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December 2013

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A&E/Duck Dynasty Fight Demonstrates How the Marketplace of Ideas Has Devolved

Written by , Posted in Culture & Society

In perhaps one of the most boneheaded business decisions ever made, A&E decided to sabotage its rating juggernaut, Duck Dynasty, in a fit of PC rage over comments from Phil Robertson about homosexuality in an article by GQ. Robertson, in a manner one might expect from a plainspoken outdoorsman from Louisiana, rather crudely expressed his personal inability to relate to same sex attraction through comparison of the various sexual organs involved. While both logically unconvincing of anything and potentially distasteful to the prudish, the statement hardly represented an attack on anyone.

He also he expressed the rather orthodox Christian view that homosexuality is a sin. More specifically, he listed homosexuality among a host of other sins he sees as plaguing the nation, but since adulterers have no grievance group, homosexuality is the only one we’ve heard a big stink about. He also prefaced the discussion with this:

“You put in your article that the Robertson family really believes strongly that if the human race loved each other and they loved God, we would just be better off. We ought to just be repentant, turn to God, and let’s get on with it, and everything will turn around.”

And then he followed up with:

“We never, ever judge someone on who’s going to heaven, hell. That’s the Almighty’s job.”

And in a separate statement he added:

“However, I would never treat anyone with disrespect just because they are different from me. We are all created by the Almighty and like Him, I love all of humanity. We would all be better off if we loved God and loved each other.”

How bigoted and closed-minded of him. Oh wait, no, I’m confusing him with those who think silencing others is the best response to hearing anything disagreeable.

I don’t bring up Phil Robertson’s views because I necessarily share them. Some I do and some I don’t, but I’m not starting with the same set of principles as Phil Robertson, so I frequently reach different conclusions. What I did want to talk about, however, was the entirely inappropriate response to his expression from both sides.

First, the attacks on Phil Robertson seem to align with a troubling trend regarding the manner in which the modern left is engaging in political discourse. Which is to say, they aren’t. Rather than debate opponents, they ostracize them. They turn any expression of opposing views into de facto evidence of some moral deficiency (or, if they’re in academia, into evidence of a mental disorder) on part of the speaker that absolves anyone else of the need to hear, process or think critically about what they have to say. Even the mere act of organizing to express views and advance common interests is evidence of some nefarious conspiracy or shady behavior.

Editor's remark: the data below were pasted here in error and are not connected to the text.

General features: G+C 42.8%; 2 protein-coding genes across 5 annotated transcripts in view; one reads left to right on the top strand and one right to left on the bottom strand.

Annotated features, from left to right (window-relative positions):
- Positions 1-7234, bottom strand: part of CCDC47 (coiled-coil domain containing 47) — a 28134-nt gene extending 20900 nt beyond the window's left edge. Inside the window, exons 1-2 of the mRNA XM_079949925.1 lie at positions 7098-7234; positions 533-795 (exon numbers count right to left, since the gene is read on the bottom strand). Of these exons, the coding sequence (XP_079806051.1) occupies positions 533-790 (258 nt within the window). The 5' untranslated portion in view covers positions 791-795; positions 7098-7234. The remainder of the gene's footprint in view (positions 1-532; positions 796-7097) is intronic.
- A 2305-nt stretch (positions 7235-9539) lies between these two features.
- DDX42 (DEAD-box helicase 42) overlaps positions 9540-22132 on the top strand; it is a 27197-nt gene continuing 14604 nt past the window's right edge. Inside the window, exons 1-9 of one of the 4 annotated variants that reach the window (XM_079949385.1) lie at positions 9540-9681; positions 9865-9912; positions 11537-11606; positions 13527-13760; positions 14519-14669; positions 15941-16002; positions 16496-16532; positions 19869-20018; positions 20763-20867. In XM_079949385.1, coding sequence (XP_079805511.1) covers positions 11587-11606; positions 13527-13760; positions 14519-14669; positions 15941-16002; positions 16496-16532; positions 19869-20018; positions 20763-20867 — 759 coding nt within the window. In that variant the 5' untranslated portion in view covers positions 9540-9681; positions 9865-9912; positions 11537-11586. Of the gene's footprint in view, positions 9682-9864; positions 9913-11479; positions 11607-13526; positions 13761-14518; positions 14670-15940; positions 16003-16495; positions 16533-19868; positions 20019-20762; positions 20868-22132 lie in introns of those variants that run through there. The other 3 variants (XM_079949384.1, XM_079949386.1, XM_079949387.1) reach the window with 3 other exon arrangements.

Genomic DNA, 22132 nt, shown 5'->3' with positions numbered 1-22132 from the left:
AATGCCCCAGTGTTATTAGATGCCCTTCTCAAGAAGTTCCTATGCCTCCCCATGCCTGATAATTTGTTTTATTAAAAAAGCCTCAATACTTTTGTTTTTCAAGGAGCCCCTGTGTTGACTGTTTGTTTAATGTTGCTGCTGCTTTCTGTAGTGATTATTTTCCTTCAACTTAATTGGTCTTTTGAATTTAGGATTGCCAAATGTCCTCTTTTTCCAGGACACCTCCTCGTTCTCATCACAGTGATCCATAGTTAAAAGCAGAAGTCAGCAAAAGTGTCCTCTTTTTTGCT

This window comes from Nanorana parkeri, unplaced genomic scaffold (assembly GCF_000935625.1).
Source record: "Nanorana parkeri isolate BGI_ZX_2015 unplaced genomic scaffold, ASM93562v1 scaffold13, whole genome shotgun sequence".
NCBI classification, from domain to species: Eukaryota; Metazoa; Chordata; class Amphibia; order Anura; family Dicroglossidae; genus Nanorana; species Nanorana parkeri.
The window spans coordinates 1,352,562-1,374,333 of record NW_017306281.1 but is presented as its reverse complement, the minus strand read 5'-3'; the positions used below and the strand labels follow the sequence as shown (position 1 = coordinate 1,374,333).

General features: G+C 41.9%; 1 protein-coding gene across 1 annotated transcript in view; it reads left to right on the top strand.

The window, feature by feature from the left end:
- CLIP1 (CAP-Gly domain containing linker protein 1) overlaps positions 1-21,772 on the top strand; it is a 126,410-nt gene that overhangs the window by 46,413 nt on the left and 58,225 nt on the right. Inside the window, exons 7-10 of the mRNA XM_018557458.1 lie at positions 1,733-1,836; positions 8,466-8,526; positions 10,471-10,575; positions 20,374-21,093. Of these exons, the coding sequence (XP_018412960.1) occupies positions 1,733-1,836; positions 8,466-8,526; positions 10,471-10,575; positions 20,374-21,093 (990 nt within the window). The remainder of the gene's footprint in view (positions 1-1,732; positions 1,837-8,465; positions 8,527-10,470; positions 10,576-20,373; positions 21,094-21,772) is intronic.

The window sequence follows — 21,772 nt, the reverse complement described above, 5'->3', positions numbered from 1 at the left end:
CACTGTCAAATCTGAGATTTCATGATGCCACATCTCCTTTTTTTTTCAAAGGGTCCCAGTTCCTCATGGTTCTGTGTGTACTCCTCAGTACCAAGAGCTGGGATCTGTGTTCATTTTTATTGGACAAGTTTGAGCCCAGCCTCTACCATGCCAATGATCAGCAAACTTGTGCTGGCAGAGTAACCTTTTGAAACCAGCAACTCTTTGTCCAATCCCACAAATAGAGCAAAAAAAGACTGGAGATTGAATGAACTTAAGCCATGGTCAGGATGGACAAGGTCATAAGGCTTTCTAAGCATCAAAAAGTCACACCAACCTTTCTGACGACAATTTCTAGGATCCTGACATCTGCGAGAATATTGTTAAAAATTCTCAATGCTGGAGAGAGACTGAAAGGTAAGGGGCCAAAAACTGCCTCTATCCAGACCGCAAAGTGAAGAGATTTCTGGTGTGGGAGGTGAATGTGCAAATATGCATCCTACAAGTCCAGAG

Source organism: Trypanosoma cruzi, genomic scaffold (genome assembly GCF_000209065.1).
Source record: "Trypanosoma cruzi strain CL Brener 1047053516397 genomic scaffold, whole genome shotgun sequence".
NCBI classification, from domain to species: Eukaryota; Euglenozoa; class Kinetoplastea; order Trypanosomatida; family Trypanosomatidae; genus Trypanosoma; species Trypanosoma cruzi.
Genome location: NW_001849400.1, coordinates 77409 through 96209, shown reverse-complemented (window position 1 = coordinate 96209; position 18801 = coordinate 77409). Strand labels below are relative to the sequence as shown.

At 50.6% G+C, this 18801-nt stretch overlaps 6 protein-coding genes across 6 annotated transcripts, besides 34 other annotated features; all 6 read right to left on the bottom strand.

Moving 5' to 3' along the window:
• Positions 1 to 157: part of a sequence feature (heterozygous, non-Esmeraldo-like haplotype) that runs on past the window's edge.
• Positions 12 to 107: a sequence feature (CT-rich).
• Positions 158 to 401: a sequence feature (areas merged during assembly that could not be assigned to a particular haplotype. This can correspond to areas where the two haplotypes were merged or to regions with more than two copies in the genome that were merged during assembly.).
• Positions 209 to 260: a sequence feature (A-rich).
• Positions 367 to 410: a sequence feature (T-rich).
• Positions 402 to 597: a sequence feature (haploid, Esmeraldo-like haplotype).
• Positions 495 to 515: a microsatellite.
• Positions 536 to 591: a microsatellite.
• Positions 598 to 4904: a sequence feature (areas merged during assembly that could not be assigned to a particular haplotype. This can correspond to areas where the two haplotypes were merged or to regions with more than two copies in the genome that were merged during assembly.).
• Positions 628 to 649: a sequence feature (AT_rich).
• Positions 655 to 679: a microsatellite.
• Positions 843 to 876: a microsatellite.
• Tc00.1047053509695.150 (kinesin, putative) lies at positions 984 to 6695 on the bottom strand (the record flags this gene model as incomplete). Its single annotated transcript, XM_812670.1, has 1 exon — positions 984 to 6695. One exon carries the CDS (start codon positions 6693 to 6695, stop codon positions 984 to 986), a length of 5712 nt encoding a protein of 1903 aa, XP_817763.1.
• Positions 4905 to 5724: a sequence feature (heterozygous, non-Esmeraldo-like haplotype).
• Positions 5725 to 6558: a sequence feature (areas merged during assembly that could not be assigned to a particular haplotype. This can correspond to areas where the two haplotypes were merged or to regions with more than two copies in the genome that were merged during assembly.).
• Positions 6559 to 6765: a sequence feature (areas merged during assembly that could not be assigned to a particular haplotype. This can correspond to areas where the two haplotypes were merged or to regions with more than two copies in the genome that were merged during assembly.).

These are sad developments for American political discourse that undermine the functioning of our republican system. But the response from the right doesn’t always hit the mark, either.

In defending Phil Robertson from A&E’s boneheaded decision, some – including politicians like Sarah Palin and Bobby Jindal – have cited the First Amendment. This is a red herring that serves only to confuse the issue. The First Amendment protects the right of the people to speak without infringement by government. It says nothing of how other private citizens can respond to speech. If anything, the First Amendment is firmly on A&E’s side, as it protects the right of association, which includes the right to not associate, at their pleasure.

Unfortunately, the right of association is not universally supported by either the courts or the left, which while cheering A&E’s self-destructive overreaction, also oppose the right of other businesses to choose their own clientèle, so long as those clientèle belong to a PC-approved victim group (hint: that excludes Christians). Nevertheless, it is the freedom to associate that matters here. A&E ought to be able to fire whomever they please to advance the chosen vision of their brand.

Part of the problem is linguistic. “Free speech” has evolved to refer to more than just the First Amendment right to speak without government interference, but also the general public desire to encourage a marketplace of ideas through respect for different points of view. Some of then erroneously used the First Amendment as a stand-in for the latter definition of “free speech,” when it really only applies to the former. Thus confusion is unfortunate, as it undermines their case.

Dragging the First Amendment into the discussion of A&E decision to punish Phil Robertson for expressing a widely held religious view that singled out no person or group of people for proposed harm allows those who freely cheer the silencing of opponents to correctly point out that the government did not silence Robertson (indeed, no one did), and therefore A&E is in the right. But that’s not the issue. The issue should be our troubling and growing acceptance of a culture of intimidation that not only seeks to shout down those who utter views not considered politically correct, but which actively seeks to bring them personal harm in retaliation.

The First Amendment itself may not be implicated by A&E’s suspension of Robertson, or with the groups which frequently call for similar responses in other cases, but the principles and desire to promote a healthy and robust civic and political culture which led to the amendment’s inclusion in the Bill of Rights are at the very center of the matter.